A 3-inch Suicide Shad rigged on a Fish Head Spin run down the sides of docks has also been deadly.

Striper fishing remains good and the fish are active and eating. Trust your Lowrance Fish Finders and allow them to show you the best areas to fish. Finding bait is a big part of the equation. If you see gulls diving and loons in the area, then they can also key you in the right direction. Gulls and loons eat herring and shad. When they are working, you can bet the fish are beneath them. If the birds are just flying around or laying still on the water, you can bet the fish are deeper where you need your electronics to work for you. 

Early in the day, the fish have been active in the shallow ditches, cuts and creek channels. Target depths from 15-25 feet early in the day and adjust shallower or deeper to keep up with the fish you see feeding on your electronics. Trolling a Captain Mack’s umbrella rig remains a great way to both scout for and locate stripers.

Down lined herring and medium shiners are producing very well once you get over a big school of fish. 

The channels and deep ditches have been working well for stripers and a bonus green fish too. Drop your lines to where you mark fish. If you are catching a lot of small ones, try dropping a larger offering like a trout down to the bottom of the school. 

This will often result in catching a bigger fish. That being said, those small ones will still eat it too.

Crappie fishing has been hit and miss. The major difference seems to be that the people who are finding fish are the ones having luck. Structure Scan side-imaging has really changed the way we find crappie. If you are scanning docks, pick which side your boat will approach them. Then you can select just the right or left side on Structure Scan to get the image at full screen. Set your side imaging on 50-feet and run down the sides of the docks to locate fish.

Once you locate a dock with fish, shoot a small 1/16-ounce Hal Fly to the back of it and let them pendulum back to the boat. You can also pitch live shiners or crappie minnows on a lightly weighted line and drop it to level where the fish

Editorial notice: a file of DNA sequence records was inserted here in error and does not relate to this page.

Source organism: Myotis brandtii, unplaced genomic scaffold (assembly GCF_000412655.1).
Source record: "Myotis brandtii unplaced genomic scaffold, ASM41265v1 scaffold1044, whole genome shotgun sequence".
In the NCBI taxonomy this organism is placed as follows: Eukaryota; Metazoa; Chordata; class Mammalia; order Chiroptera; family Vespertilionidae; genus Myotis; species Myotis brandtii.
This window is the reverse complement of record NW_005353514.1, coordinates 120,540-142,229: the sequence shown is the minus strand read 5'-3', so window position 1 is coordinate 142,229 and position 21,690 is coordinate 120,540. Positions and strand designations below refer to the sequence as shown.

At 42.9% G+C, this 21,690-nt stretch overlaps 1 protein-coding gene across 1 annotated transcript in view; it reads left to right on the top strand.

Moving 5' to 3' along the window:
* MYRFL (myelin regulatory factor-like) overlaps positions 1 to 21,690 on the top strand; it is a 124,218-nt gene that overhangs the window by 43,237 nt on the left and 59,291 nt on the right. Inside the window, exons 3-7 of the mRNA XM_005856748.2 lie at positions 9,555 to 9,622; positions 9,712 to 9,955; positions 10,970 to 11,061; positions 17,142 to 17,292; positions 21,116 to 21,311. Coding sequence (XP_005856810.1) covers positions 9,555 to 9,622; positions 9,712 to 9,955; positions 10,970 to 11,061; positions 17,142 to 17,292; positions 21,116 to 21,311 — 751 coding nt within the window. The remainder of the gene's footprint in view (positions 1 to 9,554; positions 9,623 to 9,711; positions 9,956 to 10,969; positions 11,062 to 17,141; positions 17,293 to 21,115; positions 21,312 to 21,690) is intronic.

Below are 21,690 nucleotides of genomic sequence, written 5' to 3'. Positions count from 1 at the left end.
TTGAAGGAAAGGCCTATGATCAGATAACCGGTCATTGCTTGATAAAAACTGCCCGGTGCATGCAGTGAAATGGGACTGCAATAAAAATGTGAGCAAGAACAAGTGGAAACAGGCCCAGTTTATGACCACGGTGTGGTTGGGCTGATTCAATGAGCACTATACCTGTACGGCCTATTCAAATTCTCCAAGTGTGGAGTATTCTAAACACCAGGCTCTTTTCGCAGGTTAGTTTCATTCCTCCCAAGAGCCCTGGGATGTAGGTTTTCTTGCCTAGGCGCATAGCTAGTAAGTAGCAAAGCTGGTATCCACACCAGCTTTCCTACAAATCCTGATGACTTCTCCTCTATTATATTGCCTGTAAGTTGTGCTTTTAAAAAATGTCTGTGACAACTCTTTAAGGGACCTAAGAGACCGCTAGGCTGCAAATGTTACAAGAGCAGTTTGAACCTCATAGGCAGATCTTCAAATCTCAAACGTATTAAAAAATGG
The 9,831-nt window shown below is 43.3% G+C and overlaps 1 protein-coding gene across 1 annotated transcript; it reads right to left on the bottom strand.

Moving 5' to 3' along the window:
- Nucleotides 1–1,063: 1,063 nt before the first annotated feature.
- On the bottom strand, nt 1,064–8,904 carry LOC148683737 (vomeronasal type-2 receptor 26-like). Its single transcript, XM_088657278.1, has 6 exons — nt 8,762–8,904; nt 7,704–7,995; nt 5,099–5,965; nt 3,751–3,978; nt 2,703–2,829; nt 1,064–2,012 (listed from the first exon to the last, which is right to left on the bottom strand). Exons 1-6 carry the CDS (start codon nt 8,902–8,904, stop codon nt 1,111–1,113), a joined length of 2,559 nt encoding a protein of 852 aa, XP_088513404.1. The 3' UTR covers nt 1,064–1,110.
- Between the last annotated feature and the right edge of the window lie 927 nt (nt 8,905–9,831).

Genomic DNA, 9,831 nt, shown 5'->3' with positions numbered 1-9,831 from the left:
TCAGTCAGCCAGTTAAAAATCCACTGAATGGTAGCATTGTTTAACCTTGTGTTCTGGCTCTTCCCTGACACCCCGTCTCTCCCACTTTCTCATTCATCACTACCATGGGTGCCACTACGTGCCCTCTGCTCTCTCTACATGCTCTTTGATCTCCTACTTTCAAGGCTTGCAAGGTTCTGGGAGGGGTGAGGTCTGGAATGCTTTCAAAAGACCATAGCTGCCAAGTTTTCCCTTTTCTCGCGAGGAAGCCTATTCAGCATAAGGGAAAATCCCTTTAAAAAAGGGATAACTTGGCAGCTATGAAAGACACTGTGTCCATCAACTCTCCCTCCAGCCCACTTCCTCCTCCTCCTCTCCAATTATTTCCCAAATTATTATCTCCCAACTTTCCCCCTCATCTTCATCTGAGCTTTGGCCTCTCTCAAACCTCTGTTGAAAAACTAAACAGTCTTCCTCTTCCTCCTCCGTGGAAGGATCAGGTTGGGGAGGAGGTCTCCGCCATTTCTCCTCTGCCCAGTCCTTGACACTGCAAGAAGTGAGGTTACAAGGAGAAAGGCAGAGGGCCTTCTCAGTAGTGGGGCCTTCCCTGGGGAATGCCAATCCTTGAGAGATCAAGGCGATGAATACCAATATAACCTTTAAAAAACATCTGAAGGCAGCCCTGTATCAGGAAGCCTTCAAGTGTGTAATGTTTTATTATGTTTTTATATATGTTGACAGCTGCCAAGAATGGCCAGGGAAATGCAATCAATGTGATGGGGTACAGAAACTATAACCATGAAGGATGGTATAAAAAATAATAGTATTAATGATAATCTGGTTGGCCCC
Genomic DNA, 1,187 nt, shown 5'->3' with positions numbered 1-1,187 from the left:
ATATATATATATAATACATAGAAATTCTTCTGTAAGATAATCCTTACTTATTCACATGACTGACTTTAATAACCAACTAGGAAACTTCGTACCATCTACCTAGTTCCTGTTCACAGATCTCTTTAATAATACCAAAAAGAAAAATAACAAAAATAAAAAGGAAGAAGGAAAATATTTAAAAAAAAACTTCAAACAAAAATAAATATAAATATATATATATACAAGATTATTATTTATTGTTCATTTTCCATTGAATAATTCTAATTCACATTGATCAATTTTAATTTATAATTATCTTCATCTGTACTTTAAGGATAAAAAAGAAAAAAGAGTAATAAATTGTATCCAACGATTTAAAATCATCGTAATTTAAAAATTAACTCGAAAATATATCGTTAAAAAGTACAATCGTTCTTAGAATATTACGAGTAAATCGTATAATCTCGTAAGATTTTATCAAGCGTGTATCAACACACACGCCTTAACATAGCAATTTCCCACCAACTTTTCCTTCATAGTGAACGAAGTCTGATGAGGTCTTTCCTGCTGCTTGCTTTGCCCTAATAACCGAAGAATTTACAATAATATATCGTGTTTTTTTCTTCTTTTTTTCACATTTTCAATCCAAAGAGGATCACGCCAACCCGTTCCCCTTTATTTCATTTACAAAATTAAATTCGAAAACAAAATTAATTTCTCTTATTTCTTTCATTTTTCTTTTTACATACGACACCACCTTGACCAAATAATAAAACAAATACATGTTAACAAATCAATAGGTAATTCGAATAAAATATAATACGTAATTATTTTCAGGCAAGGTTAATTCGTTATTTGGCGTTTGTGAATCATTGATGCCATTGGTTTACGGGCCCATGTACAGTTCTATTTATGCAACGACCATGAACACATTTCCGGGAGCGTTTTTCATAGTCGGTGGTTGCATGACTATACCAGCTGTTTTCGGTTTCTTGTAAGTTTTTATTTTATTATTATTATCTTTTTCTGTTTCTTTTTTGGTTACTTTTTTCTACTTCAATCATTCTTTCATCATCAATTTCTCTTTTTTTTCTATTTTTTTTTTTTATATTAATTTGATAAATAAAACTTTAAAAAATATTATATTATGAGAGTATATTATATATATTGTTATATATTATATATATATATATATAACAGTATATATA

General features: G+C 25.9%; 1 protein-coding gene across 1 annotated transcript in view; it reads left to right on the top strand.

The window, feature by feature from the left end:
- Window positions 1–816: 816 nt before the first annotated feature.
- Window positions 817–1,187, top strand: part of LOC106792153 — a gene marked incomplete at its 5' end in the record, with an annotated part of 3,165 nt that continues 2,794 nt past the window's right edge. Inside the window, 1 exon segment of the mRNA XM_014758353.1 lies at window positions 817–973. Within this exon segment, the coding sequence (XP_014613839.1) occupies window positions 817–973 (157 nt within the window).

are located.

Bank Fishing: I have many memories of catching crawdads in local creeks and on the shores of Lake Lanier when I was young. Fall and early winter are the time that these fresh water lobsters will be last be active until early spring. 

If you can bare the cold water or have waders, then you can flip over stones to find these crustaceans. 

Crawfish are a major source of protein for a variety of fish. 

Bass, catfish and even stripers will add these critters to their menu. If you catch a crawfish, try using it to catch fish. 

If the crawfish is small, hook the crawish through the back. Push the point through the shell so that it will stay hooked when you cast it. You can also remove the tails and use those as bait. Just about anything that lives in Lake Lanier will bite a piece of crawfish tail. Including other crawfish.

I still like to flip over a stone every now and then to determine the size and color so I can match it with my jig lure.


Eric Aldrich is an outdoor writer, marketing specialist, guide and bass angler. He is currently booking teaching trips for Lake Lanier’s spotted and largemouth bass. Reports are based on personal experience and permission from a close network of friends. He would love to hear from our readers so email him at Remember to take a kid fishing.